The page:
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USA TODAY

Reynaldo Lopez is changing his place in the White Sox rebuild: 'When I'm on the mound, I'm the best and I don't care about the rest'

Rebuilds are full of surprises.

Fans can pencil in any names they want into their 2020 lineups, but there’s almost no one who’s going to have a 100-percent success rate when it comes to predicting exactly what the next contending White Sox team will look like.

Reynaldo Lopez carried plenty of hype when he was acquired from the Washington Nationals in the Adam Eaton deal prior following the 2016 season. He had a high prospect ranking before he was called up last summer. He hasn’t materialized out of nowhere.

But with names like Lucas Giolito, Michael Kopech, Alec Hansen, Carlos Rodon and others to compete with for one of those coveted rotation spots of the future, was anyone going to use the term “ace” to describe Lopez?

Well, in this rebuilding season’s most pleasant surprise for the White Sox and their fans, that’s exactly what Lopez has been. He’s been hands down the team’s best starting pitcher, and he’s making the case that he shouldn’t be considered an ancillary piece in this rebuilding process but a featured one.

He might not be getting the attention that others are. But he’s doing the most with his opportunity of being at the big league level right now. In the end, as long as you’re getting batters out, who cares how much attention you get?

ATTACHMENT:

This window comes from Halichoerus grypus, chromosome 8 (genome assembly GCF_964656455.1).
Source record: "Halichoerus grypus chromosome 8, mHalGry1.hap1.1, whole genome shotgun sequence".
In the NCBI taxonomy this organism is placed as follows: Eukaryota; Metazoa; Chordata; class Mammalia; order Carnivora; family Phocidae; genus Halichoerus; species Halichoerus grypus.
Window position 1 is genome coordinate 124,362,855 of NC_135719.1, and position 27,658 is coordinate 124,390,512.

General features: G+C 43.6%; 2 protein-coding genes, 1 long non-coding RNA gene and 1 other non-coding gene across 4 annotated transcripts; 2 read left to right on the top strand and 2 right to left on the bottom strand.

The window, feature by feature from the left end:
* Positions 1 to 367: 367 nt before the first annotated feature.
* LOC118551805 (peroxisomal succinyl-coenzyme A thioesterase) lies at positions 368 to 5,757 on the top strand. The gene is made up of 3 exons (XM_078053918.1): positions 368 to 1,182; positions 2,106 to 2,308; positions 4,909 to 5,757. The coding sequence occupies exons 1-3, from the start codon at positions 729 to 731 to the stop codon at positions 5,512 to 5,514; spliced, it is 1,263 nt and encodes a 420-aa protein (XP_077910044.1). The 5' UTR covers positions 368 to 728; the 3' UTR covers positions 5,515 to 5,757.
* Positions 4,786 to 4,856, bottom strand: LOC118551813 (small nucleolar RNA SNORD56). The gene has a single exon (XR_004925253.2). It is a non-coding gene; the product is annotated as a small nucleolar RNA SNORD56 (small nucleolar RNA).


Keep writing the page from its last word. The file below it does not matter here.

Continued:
“It’s not about what people say or what they are talking about,” Lopez said through a translator. “It’s about the confidence I have in myself, and I have plenty of confidence in myself. For me, I’m the best. I’m not saying the other guys are not. I’m just saying that’s the confidence I have. When I’m on the mound, I’m the best and I don’t care about the rest.”

Sunday marked the best start of Lopez’s young career, so said the pitcher himself. He was terrific in shutting down the visiting Texas Rangers, holding them to just two hits over eight scoreless innings.

It was one heck of a bounce-back performance considering what happened last time out, when he was roughed up for six runs in just two innings against the Pittsburgh Pirates.

The difference? His attitude, his focus, his intensity, his conviction.

“I just changed my attitude in the game,” Lopez said. “I was more positive today than I was in my last outing and that was one of my biggest differences.”

“I do think he came out a little bit more focused, to be honest,” manager Rick Renteria said. “The intensity level was a little higher today. I think he threw the first couple pitches 97, 98 miles an hour, where his last outing they were at 93, 94. There wasn’t a whole lot of commitment or conviction to his pitches (against the Pirates). I think, as we talked after the last outing, (pitching coach Don Cooper) spoke to him a little about making sure he brought that intensity that he has the ability to do, to bring it from Pitch 1 and he did today.”

Renteria liked it all, and he saw something different in his pitcher when he went out to talk to him with two outs in the eighth. Lopez issued a two-out walk, and Renteria considered lifting Lopez from the game.